Stage one of acoustical control often is the stage. Both on-stage and in-studiosound isolation通常开始于结构承担声音旅行through the floor. It is always wise to implement isolation between instruments from the beginning, where it is a “cheap” fix rather a costly solution. This can be accomplished by floating the stage surface, and doing it in several separate sections. As noted previously with the hanging back of stage curtains, mass matters. Mass can come from many different materials whose properties are heavy and dense. They can be common materials such as gypsum or sand as well as more acoustically specific items like sheet lead ormass loaded vinyl barrier. (BlockAid®is a readily available example.) Added mass damps the damage of vibration and reduces ringing resonance.

Once the stage goes “thud” when hit due to its added mass rather than a cartoonish “boing”, it is time to handle the hollow space beneath the stage and fill it with fluffy stuff. This can be whatever attic insulation that is on sale at the local home improvement store. It need only trap the air to prevent its becoming a big bass drum when stomped upon.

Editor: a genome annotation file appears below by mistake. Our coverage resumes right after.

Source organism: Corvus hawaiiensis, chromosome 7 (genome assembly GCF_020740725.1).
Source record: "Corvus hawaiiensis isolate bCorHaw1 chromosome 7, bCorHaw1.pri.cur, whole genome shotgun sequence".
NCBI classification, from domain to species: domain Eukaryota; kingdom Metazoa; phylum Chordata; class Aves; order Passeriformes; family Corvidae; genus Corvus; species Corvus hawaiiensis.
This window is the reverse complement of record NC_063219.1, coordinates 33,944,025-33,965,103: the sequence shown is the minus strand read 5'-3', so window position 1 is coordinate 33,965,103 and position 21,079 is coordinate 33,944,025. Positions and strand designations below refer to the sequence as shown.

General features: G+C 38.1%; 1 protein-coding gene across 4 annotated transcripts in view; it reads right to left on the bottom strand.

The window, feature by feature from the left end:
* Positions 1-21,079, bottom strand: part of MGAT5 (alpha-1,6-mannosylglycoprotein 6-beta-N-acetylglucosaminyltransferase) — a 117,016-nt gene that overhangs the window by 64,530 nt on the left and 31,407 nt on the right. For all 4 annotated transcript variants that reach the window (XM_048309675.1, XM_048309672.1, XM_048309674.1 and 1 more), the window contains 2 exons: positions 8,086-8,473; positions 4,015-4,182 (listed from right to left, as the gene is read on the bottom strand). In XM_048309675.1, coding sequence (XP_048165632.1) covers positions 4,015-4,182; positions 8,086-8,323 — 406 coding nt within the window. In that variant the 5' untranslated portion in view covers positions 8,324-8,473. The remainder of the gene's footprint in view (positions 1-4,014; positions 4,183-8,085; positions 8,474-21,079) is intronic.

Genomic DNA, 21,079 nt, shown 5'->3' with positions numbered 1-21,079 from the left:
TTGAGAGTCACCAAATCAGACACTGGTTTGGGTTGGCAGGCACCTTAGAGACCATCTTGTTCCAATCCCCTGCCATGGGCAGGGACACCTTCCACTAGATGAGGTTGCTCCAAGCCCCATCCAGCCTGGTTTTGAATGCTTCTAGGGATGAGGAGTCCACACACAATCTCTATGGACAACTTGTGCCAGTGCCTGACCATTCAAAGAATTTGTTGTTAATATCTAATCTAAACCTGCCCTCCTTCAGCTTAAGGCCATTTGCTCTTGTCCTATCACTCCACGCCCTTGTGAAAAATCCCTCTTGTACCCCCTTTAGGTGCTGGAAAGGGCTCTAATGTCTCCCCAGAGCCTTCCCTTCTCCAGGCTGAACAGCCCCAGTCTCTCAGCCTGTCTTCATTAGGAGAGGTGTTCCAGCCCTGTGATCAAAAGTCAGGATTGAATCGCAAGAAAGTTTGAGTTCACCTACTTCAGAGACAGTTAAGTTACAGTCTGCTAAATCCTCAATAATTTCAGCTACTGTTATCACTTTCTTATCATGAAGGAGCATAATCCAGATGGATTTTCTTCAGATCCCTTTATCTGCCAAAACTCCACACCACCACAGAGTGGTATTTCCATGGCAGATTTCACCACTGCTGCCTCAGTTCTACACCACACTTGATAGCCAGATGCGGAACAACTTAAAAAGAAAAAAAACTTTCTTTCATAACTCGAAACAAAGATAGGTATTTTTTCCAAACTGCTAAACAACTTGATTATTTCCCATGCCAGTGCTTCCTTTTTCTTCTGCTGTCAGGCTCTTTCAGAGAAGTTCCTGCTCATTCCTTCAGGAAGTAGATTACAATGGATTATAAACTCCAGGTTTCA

Way back in the days of Disco (or Disco daze), complications arose in the studio from the required “lead-foot” kick drum getting into the acoustical piano by traveling through the studio floor as vibration and transmitted up the piano legs. Although studio floors are usually isolated from other rooms, they can still connect within a room. This problem was solved by floating the drum booth independent of the common recording studio floor. At that time this author’s studio went so far as to construct a sand-filled floor set on nine truck tires. The sand provided mass and inertia while the tires created de-coupling from the common structure. Today it is accomplished with high mass materials and off-the-shelfvibration pads, at about the same cost. Independent and transportable compact structures can be created for the individual instruments and be moved with very little heavy lifting.

After stage resonance is reduced by adding a layer ofmass loaded vinylto its surface and the cavity below is stuffed with fiberglass to prevent its ringing or singing along with the music, a second stage may be layered on top of the original and floated onribbed neoprene padsevery 12 inches along standard, 16” on-center bracing. This keeps the guitar amp’s sound out of the vocal microphone stand, bass drum out of the piano legs, and so on, to create increased clarity and improved separation in the live performance.